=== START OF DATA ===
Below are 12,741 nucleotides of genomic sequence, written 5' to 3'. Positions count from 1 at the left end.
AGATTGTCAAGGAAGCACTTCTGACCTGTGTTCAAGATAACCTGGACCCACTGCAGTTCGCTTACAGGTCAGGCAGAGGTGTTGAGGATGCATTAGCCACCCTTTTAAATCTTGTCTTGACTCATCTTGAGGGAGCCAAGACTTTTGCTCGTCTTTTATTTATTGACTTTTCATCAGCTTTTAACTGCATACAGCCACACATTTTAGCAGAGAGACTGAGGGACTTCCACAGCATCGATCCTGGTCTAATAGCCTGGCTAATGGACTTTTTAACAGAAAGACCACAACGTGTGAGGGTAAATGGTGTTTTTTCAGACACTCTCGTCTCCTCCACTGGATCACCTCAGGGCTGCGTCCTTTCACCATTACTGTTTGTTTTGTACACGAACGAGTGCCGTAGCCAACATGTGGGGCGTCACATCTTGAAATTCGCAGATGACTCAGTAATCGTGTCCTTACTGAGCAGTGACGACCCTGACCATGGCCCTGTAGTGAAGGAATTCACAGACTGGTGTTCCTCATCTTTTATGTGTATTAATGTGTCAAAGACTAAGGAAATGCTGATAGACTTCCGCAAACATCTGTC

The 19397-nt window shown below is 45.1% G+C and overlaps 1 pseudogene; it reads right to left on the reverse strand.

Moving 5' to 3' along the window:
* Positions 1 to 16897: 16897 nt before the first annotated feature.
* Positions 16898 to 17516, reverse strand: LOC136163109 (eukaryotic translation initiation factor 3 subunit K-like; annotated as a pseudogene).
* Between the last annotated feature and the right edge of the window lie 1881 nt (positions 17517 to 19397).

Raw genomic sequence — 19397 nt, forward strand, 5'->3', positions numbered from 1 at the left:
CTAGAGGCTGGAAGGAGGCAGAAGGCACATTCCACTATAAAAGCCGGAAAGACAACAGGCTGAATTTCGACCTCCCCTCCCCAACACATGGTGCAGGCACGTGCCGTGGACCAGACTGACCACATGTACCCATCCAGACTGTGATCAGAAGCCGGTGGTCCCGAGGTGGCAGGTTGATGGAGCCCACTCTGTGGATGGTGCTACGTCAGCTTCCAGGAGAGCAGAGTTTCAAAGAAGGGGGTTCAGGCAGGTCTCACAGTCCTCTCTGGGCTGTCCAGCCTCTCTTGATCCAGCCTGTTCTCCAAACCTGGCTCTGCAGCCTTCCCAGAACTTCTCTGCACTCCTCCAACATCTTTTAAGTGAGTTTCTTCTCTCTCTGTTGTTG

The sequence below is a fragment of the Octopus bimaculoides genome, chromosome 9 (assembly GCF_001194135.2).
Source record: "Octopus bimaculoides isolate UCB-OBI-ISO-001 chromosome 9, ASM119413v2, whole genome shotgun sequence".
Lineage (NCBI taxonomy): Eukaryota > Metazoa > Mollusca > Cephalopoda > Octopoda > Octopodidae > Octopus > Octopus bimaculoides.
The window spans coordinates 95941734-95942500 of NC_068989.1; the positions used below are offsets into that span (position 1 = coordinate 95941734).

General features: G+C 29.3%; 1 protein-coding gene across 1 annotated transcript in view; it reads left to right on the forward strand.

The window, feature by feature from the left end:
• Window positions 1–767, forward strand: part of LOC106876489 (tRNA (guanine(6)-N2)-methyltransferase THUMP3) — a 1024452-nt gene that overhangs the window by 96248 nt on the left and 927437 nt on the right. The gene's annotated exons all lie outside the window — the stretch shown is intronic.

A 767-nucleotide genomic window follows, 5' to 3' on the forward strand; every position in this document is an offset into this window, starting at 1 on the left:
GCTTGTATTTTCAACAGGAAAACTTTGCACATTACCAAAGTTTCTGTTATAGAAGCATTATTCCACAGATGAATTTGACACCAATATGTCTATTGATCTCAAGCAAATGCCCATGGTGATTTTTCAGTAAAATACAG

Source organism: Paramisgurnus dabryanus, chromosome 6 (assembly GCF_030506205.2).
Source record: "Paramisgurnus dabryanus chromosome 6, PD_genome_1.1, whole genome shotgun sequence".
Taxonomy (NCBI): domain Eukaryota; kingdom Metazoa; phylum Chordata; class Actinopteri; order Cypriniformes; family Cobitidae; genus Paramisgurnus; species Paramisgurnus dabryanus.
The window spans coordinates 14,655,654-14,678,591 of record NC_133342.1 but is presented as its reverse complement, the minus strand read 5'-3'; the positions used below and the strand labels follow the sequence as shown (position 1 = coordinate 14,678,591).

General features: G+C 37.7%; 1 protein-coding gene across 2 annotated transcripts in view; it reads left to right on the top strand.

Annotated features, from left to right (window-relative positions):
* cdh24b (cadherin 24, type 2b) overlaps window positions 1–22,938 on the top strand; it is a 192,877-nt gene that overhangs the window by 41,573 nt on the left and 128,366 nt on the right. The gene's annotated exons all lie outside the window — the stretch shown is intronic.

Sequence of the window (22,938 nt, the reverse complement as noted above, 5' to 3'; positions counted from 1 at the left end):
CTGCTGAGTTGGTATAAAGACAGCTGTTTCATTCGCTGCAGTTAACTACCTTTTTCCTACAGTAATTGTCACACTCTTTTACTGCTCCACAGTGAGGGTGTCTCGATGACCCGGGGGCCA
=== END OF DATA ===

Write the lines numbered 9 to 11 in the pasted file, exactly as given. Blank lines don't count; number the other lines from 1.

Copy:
CTAGAGGCTGGAAGGAGGCAGAAGGCACATTCCACTATAAAAGCCGGAAAGACAACAGGCTGAATTTCGACCTCCCCTCCCCAACACATGGTGCAGGCACGTGCCGTGGACCAGACTGACCACATGTACCCATCCAGACTGTGATCAGAAGCCGGTGGTCCCGAGGTGGCAGGTTGATGGAGCCCACTCTGTGGATGGTGCTACGTCAGCTTCCAGGAGAGCAGAGTTTCAAAGAAGGGGGTTCAGGCAGGTCTCACAGTCCTCTCTGGGCTGTCCAGCCTCTCTTGATCCAGCCTGTTCTCCAAACCTGGCTCTGCAGCCTTCCCAGAACTTCTCTGCACTCCTCCAACATCTTTTAAGTGAGTTTCTTCTCTCTCTGTTGTTG

The sequence below is a fragment of the Octopus bimaculoides genome, chromosome 9 (assembly GCF_001194135.2).
Source record: "Octopus bimaculoides isolate UCB-OBI-ISO-001 chromosome 9, ASM119413v2, whole genome shotgun sequence".